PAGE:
The 1941 deaths of 10 circus elephants brought nationwide attention to Augusta.
It was a case with just about everything.
Ten dead circus elephants, suspicions of arsenic poison, a suspect who looked guilty with an alibi nobody believed, a private investigator, a Minneapolis psychiatrist and a dead clown.
All came together in Augusta in November 1941, and newspapers around the country responded to what appeared to be a sensational, if not unusual crime.
“Big Top Murder Case” said the headline in the New York Daily News.
“Murder of 10 Reported,” The Baltimore Evening Sun said.
It was “Mass Murder,” according to the Tampa Bay Times, and “Arrest Predicted in Poison Deaths,” the Austin American-Statesman revealed.
At the heart of the case was the sudden death of 10 circus elephants in Georgia.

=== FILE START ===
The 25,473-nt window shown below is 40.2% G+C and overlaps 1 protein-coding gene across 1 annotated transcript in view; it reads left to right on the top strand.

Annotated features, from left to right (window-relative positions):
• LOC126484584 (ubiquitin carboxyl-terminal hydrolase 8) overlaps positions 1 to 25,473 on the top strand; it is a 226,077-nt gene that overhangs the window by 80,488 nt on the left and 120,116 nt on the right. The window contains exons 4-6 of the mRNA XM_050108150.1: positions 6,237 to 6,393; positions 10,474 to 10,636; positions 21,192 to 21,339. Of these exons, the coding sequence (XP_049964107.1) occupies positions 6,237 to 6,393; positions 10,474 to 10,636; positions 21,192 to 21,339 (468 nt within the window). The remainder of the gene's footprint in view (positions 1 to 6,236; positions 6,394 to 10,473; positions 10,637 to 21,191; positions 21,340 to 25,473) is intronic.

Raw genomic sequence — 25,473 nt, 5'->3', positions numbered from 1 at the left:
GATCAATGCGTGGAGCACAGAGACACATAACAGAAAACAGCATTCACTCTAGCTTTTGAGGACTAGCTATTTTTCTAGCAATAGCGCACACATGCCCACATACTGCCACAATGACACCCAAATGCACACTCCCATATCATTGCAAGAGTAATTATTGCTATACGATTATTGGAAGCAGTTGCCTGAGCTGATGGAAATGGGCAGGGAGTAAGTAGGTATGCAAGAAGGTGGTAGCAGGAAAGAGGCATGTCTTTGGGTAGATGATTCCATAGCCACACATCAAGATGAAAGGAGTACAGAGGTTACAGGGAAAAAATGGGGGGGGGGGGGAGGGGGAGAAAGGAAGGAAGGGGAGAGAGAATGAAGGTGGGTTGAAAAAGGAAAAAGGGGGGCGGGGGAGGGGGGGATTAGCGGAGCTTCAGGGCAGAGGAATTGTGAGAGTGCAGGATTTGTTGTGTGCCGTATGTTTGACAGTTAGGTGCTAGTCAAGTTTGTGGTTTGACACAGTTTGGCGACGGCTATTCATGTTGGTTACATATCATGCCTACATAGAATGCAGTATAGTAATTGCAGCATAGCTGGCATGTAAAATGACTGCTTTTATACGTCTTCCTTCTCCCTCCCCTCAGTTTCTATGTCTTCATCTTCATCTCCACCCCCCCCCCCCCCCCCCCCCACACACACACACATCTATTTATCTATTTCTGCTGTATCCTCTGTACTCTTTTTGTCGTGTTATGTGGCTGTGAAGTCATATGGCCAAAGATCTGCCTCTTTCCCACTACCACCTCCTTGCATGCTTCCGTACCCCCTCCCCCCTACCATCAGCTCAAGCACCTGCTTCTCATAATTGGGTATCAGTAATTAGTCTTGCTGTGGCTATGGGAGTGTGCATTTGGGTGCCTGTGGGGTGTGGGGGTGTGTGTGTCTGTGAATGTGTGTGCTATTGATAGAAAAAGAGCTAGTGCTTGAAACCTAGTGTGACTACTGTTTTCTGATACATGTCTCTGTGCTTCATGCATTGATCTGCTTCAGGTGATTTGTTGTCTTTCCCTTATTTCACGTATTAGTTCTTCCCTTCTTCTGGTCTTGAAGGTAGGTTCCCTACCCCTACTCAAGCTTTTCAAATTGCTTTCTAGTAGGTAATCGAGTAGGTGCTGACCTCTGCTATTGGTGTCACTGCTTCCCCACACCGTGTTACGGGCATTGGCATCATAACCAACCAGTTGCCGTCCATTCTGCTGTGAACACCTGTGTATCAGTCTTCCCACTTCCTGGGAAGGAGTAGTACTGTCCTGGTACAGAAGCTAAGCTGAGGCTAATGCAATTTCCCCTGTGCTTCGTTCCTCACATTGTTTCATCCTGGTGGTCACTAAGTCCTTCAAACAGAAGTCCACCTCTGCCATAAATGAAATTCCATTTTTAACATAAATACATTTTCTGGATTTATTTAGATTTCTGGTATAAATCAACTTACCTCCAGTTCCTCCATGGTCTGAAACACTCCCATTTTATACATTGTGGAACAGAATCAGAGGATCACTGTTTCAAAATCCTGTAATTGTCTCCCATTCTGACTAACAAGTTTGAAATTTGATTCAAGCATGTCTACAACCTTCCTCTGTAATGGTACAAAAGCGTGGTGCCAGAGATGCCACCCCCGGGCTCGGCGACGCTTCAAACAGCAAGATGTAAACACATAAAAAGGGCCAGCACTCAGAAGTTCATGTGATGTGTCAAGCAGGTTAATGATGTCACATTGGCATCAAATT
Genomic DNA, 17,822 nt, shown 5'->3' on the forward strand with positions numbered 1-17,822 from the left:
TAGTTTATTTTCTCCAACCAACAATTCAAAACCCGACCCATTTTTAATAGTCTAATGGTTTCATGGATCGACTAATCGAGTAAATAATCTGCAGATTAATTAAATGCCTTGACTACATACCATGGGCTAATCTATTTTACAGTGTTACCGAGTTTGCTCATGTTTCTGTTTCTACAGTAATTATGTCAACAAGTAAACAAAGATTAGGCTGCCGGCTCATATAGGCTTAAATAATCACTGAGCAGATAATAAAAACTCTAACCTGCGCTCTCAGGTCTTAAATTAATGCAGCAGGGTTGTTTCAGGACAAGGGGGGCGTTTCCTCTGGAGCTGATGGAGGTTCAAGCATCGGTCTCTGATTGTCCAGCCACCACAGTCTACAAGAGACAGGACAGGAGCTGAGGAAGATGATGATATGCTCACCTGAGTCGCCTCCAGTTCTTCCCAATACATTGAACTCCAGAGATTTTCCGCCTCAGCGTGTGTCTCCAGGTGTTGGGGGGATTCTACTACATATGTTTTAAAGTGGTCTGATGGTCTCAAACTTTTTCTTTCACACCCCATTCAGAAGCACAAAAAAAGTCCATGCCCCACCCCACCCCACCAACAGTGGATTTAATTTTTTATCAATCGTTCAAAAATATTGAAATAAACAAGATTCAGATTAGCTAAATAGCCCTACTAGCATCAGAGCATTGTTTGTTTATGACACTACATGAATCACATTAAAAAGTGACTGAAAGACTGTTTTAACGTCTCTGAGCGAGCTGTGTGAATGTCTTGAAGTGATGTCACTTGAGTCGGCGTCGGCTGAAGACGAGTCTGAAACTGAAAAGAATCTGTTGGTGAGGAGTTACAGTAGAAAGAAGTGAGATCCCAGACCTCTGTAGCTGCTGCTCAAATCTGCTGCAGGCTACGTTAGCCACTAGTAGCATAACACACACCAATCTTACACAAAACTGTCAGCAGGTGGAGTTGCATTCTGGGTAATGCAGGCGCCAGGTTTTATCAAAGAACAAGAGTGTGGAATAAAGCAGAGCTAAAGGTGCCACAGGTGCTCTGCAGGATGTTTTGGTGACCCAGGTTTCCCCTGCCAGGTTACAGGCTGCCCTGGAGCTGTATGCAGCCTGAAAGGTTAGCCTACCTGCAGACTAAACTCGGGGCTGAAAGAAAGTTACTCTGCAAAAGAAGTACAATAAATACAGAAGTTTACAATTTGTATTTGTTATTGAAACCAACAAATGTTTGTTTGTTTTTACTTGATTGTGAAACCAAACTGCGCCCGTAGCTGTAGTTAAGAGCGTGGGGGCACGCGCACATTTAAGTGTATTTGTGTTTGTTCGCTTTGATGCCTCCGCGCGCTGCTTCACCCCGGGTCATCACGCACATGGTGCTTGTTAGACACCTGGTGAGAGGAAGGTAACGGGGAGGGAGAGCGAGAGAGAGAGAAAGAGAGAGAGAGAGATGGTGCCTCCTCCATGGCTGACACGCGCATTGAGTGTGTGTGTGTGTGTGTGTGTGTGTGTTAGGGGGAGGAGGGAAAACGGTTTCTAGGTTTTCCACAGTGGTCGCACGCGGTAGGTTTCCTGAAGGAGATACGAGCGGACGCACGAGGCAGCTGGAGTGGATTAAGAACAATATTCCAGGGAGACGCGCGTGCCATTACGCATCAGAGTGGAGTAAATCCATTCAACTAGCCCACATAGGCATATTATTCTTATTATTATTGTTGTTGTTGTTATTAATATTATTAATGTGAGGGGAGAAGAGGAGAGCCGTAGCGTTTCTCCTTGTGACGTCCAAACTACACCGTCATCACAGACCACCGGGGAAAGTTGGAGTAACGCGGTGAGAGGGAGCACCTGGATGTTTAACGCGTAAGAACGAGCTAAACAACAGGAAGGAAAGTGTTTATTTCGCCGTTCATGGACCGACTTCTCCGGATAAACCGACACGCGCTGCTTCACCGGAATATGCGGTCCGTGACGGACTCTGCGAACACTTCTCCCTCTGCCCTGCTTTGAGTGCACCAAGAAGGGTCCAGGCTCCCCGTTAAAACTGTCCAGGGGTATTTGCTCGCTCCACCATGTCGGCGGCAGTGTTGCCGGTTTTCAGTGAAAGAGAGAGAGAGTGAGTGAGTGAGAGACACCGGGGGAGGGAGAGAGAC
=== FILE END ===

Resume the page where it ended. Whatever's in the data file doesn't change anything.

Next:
Elephants were popular in 1941, the year Walt Disney released his animated film “Dumbo,” and elephant rides for children were a staple at events such as Augusta’s Exchange Club Fair held earlier that fall.
The Ringling Brothers and Barnum & Bailey Circus, which traveled with dozens of elephants, had been on tour when 10 of the large animals collapsed and died at a stop in Atlanta.
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